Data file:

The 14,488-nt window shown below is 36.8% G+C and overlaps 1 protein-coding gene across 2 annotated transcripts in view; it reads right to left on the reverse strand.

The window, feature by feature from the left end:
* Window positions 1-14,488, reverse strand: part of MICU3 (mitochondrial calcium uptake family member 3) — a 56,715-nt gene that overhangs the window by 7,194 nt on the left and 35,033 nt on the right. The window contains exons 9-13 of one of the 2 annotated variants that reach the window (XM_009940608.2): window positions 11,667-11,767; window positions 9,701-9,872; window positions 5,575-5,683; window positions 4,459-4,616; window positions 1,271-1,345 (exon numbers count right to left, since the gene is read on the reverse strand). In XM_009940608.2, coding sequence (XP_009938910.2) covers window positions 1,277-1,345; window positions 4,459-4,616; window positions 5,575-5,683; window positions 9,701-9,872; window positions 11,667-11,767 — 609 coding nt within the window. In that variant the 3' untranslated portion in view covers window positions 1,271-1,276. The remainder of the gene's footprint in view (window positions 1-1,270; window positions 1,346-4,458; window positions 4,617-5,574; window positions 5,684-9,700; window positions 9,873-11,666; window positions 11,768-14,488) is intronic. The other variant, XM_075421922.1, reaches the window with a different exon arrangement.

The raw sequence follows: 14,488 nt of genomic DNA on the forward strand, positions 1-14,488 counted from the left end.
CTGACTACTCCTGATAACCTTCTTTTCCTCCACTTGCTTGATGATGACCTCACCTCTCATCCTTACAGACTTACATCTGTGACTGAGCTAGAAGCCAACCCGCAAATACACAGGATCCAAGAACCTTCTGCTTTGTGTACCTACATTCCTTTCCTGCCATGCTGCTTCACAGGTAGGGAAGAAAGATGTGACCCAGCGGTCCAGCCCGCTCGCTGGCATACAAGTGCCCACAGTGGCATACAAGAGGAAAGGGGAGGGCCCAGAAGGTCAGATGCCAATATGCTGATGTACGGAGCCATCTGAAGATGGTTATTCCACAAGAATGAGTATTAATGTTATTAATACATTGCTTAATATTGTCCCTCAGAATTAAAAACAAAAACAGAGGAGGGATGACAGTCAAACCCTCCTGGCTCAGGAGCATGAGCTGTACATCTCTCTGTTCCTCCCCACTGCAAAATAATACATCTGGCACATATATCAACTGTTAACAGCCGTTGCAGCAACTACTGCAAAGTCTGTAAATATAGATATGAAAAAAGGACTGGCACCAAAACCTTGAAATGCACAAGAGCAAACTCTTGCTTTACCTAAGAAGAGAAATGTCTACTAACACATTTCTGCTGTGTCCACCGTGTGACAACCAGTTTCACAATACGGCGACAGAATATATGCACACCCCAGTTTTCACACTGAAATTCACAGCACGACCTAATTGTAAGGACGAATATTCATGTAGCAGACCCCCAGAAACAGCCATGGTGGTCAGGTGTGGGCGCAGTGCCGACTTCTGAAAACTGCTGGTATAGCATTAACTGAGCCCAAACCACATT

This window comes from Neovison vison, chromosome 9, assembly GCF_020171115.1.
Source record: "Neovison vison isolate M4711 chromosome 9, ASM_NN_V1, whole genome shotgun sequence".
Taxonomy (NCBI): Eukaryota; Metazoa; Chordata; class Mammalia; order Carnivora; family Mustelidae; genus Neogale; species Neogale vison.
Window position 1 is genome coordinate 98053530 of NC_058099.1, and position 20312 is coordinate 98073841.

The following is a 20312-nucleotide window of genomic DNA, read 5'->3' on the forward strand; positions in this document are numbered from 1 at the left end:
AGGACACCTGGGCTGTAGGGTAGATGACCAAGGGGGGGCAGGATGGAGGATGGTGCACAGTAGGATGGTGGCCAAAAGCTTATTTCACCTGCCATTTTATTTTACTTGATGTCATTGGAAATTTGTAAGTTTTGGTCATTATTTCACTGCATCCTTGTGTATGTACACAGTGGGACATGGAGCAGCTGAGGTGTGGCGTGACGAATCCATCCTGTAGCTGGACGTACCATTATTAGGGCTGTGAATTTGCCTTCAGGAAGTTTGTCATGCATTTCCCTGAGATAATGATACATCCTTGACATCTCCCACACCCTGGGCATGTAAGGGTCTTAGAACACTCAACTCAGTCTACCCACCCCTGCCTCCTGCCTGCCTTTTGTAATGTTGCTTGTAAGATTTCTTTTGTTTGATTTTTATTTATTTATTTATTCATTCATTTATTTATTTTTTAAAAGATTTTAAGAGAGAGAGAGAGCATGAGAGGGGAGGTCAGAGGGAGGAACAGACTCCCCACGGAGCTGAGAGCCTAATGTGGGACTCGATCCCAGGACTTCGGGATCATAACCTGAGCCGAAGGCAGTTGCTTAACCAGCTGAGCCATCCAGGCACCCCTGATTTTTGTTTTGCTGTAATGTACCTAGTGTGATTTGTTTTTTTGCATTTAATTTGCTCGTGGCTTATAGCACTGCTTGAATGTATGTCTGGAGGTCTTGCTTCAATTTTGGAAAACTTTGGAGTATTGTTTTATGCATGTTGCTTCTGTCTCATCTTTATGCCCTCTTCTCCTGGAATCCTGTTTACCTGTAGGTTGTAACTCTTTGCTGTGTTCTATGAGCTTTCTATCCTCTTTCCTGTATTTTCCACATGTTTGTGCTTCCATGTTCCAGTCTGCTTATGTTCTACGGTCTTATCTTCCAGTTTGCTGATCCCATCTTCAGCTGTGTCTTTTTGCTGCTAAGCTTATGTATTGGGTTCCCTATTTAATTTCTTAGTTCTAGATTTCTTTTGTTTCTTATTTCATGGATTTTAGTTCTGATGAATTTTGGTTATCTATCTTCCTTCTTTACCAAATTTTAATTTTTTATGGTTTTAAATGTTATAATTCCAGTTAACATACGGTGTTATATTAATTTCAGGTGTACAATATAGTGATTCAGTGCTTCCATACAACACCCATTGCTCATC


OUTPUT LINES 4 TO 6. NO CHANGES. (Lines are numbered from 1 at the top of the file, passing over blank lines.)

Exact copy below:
The raw sequence follows: 14,488 nt of genomic DNA on the forward strand, positions 1-14,488 counted from the left end.
CTGACTACTCCTGATAACCTTCTTTTCCTCCACTTGCTTGATGATGACCTCACCTCTCATCCTTACAGACTTACATCTGTGACTGAGCTAGAAGCCAACCCGCAAATACACAGGATCCAAGAACCTTCTGCTTTGTGTACCTACATTCCTTTCCTGCCATGCTGCTTCACAGGTAGGGAAGAAAGATGTGACCCAGCGGTCCAGCCCGCTCGCTGGCATACAAGTGCCCACAGTGGCATACAAGAGGAAAGGGGAGGGCCCAGAAGGTCAGATGCCAATATGCTGATGTACGGAGCCATCTGAAGATGGTTATTCCACAAGAATGAGTATTAATGTTATTAATACATTGCTTAATATTGTCCCTCAGAATTAAAAACAAAAACAGAGGAGGGATGACAGTCAAACCCTCCTGGCTCAGGAGCATGAGCTGTACATCTCTCTGTTCCTCCCCACTGCAAAATAATACATCTGGCACATATATCAACTGTTAACAGCCGTTGCAGCAACTACTGCAAAGTCTGTAAATATAGATATGAAAAAAGGACTGGCACCAAAACCTTGAAATGCACAAGAGCAAACTCTTGCTTTACCTAAGAAGAGAAATGTCTACTAACACATTTCTGCTGTGTCCACCGTGTGACAACCAGTTTCACAATACGGCGACAGAATATATGCACACCCCAGTTTTCACACTGAAATTCACAGCACGACCTAATTGTAAGGACGAATATTCATGTAGCAGACCCCCAGAAACAGCCATGGTGGTCAGGTGTGGGCGCAGTGCCGACTTCTGAAAACTGCTGGTATAGCATTAACTGAGCCCAAACCACATT

This window comes from Neovison vison, chromosome 9, assembly GCF_020171115.1.